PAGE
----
Most of the work was actually done by his team at Homedge (if you are local give them a call – they do cabinets and granite)
5. Never Pay in Full, Up Front
Never fully pay a contractor until the work is completed.
If I contractor is insisting on full payment up front, start running. This is a huge red flag.
In the cabinet industry, most companies require a 50% deposit at time of order, 40% at the time of delivery/install and the remaining 10% upon completion.
Personally, I would try and use this payment method with as many contractors as possible.
6. Calendar out everything
Be very clear as to your time expectation with the contractors and set a specific timeline for your remodel.
The timeline will end up getting shuffled, but the important thing is organizing the timing based on the needs of the next contractors. It doesn’t work to have the plumbers in prior to setting the sinks and cabinets.
If you get the process out of order you’ll end up incurring additional costs to have a contractor return to finish things up. Speak with the contractors, they will know the best methods of managing the different groups.
Double check that all of your supplies are in stock and ready to be used.
Don’t just assume that you received the right product either. Check all your boxes prior to beginning the remodel.
I had a friend who ordered tile from out of the country. The tile arrived she started demolishing the kitchen only to discover the most of the tile was broken. She lived out of a partially renovated kitchen for weeks.
7. Be involved
Speak with the contractors regularly and make sure they know you will be monitoring their work.
Don’t be afraid to ask questions and hold them to a high standard of work.
Be very, very accessible. You want them to feel comfortable contacting you when there is an issue instead of just making a judgment call, because you are rude and difficult to work with.
And on that note, don’t be crazy. There is a little-known up-charge in the contracting industry called a COA (Cover your Ass), this is a little charge that contractors add when they know they are going to be working with a difficult customer.
This primarily applies to trades like cabinets, carpet, tile and granite. Every time they have to send someone to your home to deal with your complaints it costs them money.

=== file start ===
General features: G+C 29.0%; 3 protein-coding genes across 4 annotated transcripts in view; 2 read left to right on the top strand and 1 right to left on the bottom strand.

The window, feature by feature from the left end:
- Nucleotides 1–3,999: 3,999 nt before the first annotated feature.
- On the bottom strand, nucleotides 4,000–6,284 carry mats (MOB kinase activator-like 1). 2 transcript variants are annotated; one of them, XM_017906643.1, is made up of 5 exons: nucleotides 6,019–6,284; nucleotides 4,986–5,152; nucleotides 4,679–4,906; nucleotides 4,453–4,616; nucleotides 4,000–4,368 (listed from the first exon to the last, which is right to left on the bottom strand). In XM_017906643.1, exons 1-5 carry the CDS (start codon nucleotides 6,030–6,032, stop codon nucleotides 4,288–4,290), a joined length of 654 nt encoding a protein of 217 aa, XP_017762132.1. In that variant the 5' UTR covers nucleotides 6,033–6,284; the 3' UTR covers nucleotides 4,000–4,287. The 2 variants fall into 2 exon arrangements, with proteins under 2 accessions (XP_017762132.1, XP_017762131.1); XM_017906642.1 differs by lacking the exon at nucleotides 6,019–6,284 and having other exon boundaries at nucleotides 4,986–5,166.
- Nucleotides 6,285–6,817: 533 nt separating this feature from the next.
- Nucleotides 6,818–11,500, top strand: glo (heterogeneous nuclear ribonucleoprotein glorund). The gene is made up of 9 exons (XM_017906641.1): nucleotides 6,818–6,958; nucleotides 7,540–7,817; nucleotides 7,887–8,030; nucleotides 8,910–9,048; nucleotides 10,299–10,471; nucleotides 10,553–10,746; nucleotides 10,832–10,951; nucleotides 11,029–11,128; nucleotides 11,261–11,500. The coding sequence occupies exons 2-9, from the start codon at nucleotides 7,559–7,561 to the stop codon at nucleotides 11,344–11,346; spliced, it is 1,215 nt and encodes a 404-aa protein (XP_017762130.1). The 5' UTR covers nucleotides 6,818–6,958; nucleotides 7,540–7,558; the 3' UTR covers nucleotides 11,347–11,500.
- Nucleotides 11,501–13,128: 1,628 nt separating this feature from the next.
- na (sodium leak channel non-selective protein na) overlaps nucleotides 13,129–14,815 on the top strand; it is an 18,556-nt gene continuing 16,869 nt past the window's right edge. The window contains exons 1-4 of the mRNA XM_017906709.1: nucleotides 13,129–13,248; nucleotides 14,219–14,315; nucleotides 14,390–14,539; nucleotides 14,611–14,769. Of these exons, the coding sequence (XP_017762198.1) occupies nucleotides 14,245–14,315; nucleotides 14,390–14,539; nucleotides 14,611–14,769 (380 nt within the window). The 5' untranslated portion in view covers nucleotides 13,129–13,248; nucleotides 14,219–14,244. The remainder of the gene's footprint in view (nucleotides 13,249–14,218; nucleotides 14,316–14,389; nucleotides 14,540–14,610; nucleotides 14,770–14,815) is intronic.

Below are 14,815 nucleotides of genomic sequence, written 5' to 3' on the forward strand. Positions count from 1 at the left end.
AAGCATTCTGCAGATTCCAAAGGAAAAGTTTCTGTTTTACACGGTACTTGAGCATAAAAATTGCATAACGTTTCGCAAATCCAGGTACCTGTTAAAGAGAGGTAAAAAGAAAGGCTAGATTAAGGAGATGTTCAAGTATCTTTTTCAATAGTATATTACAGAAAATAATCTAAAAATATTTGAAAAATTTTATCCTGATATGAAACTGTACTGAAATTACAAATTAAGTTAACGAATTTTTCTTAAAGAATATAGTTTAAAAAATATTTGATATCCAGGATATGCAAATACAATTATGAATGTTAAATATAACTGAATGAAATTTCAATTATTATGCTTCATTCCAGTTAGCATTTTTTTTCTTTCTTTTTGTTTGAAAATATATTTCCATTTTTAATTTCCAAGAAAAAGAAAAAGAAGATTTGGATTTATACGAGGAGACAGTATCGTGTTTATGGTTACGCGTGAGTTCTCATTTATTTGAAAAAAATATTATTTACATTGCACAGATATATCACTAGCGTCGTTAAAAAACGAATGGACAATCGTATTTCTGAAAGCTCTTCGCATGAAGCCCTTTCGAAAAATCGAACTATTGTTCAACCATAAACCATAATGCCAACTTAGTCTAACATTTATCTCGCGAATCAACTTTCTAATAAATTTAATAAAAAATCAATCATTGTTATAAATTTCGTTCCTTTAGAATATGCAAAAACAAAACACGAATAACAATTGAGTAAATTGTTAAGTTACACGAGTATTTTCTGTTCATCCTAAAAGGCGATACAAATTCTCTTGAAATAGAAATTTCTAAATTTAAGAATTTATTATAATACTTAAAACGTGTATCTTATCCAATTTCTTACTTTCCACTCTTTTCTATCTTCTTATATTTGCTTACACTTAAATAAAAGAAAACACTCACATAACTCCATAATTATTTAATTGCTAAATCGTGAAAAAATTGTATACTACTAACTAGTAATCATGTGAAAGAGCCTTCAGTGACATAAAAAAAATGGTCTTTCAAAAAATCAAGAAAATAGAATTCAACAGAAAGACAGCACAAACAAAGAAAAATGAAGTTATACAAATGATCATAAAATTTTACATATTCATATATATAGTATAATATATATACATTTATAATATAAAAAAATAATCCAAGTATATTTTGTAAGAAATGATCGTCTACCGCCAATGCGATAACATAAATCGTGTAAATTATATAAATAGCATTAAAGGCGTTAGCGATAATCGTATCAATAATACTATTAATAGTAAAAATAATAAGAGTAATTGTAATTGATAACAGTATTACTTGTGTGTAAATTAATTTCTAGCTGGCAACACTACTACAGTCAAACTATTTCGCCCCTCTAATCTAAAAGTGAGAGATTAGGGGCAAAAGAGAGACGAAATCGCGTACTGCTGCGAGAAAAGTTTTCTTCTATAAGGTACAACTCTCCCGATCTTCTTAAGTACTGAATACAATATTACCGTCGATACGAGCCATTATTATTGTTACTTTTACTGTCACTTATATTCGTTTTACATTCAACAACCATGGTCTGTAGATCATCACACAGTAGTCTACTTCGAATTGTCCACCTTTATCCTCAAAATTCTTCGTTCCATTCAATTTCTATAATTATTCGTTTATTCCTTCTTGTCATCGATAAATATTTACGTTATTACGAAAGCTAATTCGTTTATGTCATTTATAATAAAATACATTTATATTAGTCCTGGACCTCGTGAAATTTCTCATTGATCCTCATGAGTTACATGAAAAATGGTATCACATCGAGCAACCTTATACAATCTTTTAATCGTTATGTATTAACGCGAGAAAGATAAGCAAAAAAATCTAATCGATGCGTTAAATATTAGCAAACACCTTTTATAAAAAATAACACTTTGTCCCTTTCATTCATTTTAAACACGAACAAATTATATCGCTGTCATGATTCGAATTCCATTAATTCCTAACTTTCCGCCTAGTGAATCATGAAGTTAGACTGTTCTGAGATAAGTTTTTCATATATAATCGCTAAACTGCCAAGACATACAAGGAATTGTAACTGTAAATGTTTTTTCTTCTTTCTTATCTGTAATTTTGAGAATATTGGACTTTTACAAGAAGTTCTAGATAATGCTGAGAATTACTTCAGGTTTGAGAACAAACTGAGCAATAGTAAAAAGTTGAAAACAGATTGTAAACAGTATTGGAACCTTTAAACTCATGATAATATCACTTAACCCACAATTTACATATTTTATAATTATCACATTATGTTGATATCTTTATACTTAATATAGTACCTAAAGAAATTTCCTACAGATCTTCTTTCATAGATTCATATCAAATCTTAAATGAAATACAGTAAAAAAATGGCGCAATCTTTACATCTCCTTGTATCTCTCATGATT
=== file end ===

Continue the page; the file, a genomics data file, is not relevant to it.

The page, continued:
Salesmen get a pretty good eye for those type of customers and during the bidding process will typically add anywhere from 10-50% to the cost of the job.
I know it sounds harsh, but after hearing about some of the crazy customer’s Aaron has dealt with over the years, I can understand why they do it.
8. Inspect Everything Personally
Just because a contractor says the job is done, doesn’t mean it is really done. Don’t just do a surface level inspection either.
In our case, the granite guys didn’t set a sink properly. We didn’t discover the mistake until the plumbers were doing their connections. The plumbers couldn’t finish the job which meant yet another plumbing visit which put everything else behind.
The sink looked fine at a distance. It wasn’t until the plumbers tried to do the next step that we realized there was an issue.
Obviously, as a homeowner, you aren’t always going to catch mistakes like this. Stuff happens, but if you are involved and paying attention you’ll be more likely to catch errors.
9. Do your research
You should become a miniature expert on the remodeling process.
Don’t assume that your contractor is honest.
Know enough about the different areas to be able to spot poor quality work, inconsistencies in pricing and stories. Don’t be the stereotypical dumb blonde who gets taken advantage of. Ask a lot of questions, takes notes and do you research.
The Hassle Will Be Worth It In The End
Home renovation isn’t fun, it is a miserable experience that I still cringe thinking about and I wasn’t even living in the home.
However, if you do the initial research and take the time to set everything up right you should be able to alleviate the vast majority of your stress.
I must say the finished product made it all worth while. I wish I had done the renovations when I still lived in the home rather than wait until I was selling it.